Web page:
"I did not see anything bad from the army. They did not interfere in politics and I am a witness to that," said Badr. "I back its decisions on my own and without any instructions as I think they are right and getting us where we want."

Like the army chief Abdel Fattah al-Sisi, Badr sees the Brotherhood as a terrorist group that is a threat to Egypt, which straddles the Suez Canal and whose 1979 peace treaty with Israel makes it a vital factor in Middle East stability.

Brotherhood leaders have alleged that former cronies of autocrat Hosni Mubarak, himself ousted in a popular uprising in 2011, funded and encouraged Tamarud along with secret policemen.

Earlier this year Badr and his young associates succeeded in two months in launching a mass movement, armed only with laptops and mobile phones.

Tamarud activists scoured towns and villages collecting signatures on a red-printed petition demanding Mursi's departure. They say they got 22 million signatures, nine million more than Mursi's vote in the 2012 presidential election.

Security officials have advised Badr to stay out of sight at a secret location for his safety. He spends most of his time monitoring Egypt's political upheaval on television.

But Badr appeared on state TV in his trademark polo shirt and blue jeans this week, urging Egyptians to take to the streets and form "popular committees" to protect citizens from the Brotherhood.

At night, soldiers beside armored vehicles man checkpoints with barbed wire barricades. Groups of vigilantes, some as young as 16, block off roads and direct traffic.


Human rights activists fear Sisi and other generals will return Egypt to the oppression of the Mubarak era.

Interim vice president Mohamed ElBaradei, a Nobel Peace prize winner, resigned in protest at the violent crackdown but other liberals did not follow suit.

Badr, who advocated democratic civilian rule when founding his movement in May, accused ElBaradei of undermining the uprising that toppled Mubarak. "His decision made the revolution look shaky and weak," he said. "What happened in Egypt was a revolution and any revolution has to have victims."

Badr says he has had no contact with the military since meeting Sisi on July 3 to discuss plans for a return to democracy in a room with generals, a senior Muslim cleric, the Coptic Christian pope, a top judge and opposition leaders.

"My role now is to act as a pressure group by observing the political transition and be ready to interfere if things go in the wrong direction," said Badr, who cut his political teeth in the 2011 uprising.

The Brotherhood, which won every election after Mubarak's fall, has called for more protests across the country, raising the possibility of further bloodshed.

For the next few weeks, Badr predicted "more violence and possible political assassinations" but added: "We will win over terrorism and civil war eventually."

(Editing by Michael Georgy and David Stamp)

Study shows opposition to Morsi ouster rises to 69%

Posted Sunday, 11 August 2013

A recent field study indicates that the number of Egyptians opposed to the overthrow of Dr Mohamed Morsi as President has risen to 69 per cent. Only around 25 per cent of Egyptians support his current detention, while 6 per cent prefer to keep their opinion to themselves.

The study conducted by the Egyptian Centre for Media Studies and the public opinion group Integrating Egypt is the second of its kind to be conducted since General Abdel-Fatah Al-Sisi, Commander in Chief of the Armed Forces, and various political and religious factions collaborated to depose Morsi in a military coup last month.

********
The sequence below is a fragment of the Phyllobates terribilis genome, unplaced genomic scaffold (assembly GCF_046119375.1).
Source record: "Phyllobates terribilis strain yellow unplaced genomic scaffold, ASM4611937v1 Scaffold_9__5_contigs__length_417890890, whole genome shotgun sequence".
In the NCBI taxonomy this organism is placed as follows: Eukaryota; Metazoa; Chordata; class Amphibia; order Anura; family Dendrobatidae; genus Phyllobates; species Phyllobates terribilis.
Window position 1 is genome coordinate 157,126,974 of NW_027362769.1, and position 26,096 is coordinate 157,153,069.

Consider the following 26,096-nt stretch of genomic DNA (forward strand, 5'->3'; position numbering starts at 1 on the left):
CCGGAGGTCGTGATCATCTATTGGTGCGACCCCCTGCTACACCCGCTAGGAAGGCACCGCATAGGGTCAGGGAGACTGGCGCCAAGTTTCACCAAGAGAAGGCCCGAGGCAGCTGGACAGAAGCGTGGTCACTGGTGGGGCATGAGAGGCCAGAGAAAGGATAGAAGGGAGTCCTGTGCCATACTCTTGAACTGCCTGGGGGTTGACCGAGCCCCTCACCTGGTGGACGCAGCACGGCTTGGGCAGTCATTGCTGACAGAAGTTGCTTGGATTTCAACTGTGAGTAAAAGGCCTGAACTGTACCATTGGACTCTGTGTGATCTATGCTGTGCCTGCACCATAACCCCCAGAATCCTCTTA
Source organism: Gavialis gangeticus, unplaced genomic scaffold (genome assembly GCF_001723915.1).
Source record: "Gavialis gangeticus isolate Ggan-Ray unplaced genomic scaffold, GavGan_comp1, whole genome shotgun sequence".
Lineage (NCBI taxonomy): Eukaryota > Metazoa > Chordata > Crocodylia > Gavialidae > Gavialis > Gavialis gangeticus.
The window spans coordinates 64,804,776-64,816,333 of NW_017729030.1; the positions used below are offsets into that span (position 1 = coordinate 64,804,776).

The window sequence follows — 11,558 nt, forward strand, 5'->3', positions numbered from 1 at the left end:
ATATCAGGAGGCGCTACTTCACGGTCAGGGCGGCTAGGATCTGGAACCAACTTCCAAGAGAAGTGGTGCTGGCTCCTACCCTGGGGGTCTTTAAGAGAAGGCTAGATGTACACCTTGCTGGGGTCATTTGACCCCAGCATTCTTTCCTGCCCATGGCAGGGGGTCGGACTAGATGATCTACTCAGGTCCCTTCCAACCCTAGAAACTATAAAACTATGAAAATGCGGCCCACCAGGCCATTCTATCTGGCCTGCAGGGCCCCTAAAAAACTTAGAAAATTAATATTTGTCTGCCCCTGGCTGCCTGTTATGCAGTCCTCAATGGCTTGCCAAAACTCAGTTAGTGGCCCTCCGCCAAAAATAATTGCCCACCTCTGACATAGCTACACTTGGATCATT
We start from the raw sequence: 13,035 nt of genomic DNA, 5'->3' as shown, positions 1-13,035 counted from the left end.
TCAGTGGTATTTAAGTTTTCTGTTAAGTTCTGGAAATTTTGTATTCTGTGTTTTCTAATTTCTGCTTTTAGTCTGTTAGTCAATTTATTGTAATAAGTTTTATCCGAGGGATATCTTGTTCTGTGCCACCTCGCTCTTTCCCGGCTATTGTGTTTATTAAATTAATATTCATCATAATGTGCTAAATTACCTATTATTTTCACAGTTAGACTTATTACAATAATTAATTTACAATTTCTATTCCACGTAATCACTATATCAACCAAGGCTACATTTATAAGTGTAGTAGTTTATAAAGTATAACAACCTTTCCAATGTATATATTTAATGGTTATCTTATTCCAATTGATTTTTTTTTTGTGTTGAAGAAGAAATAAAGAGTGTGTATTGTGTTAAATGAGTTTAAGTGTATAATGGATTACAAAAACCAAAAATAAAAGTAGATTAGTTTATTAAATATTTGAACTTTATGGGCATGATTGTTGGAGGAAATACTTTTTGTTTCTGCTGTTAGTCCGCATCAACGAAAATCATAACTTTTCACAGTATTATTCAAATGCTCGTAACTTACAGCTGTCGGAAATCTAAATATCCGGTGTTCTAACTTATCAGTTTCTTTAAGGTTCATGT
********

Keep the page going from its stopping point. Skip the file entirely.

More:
The aim of the study was to examine the critical group in opposition to President Morsi's detention and the trajectory of the level of support for the 2011 Constitution (approximately 78 per cent) if the current political situation continues. It shows the qualitative distribution of those in opposition to Morsi's isolation, only around 19 per cent of whom are Muslim Brotherhood supporters. Thirty-nine per cent of those opposed to his detention are affiliated with other Islamic factions whereas 36 per cent do not affiliate with any political movements. The liberal bloc and Christians constitute 6 per cent and 2 per cent of the study respectively.

In terms of the qualitative distribution of those who support President Morsi's overthrow, the study indicates that 55 per cent were affiliated with the disgraced Mubarak regime. Nineteen per cent belong to the Liberal movement, 17 per cent are Christian and 6 per cent affiliate with the Leftist bloc; 3 per cent do not affiliate with any political movement.

The qualitative distribution of those who prefer not to express an opinion on the political situation shows that 91 per cent affiliate themselves with the Nour party or some religious schools of thought whereas 9 per cent do not have any political affiliations. The study was conducted on August 1st and 2nd by selecting 3,911 individuals at random from different denominations and sects in Egyptian society.

The study showed an increase in the number of those opposed to deposing President Morsi, from July's 63 per cent to 69 per cent. The number of those in favour of keeping the president in isolation went down slightly, from 26 per cent in July to 25 per cent; those who preferred to remain silent dropped from 11 per cent to 6 per cent. The study shows a 10 per cent increase in the number of those opposed to removing President Morsi from his post over the course of the previous month. It is noticeable that the opposition is roughly equal to the proportions of the voting bloc alliances in the previous parliament, which included the Freedom and Justice Party and the Nour Party coalition. It is likely that the opposition and the supporters of the 2011 constitution (roughly 78 per cent) will be targeted.

With a 4 per cent decrease in supporter for President Morsi's isolation over the last month, the number of those who support his removal is approaching 25 per cent and the proportion of those opposed to amending the 2011 Constitution is approximately 22 per cent. These figures could become a reality in two months' time if the political situation continues in the same vein.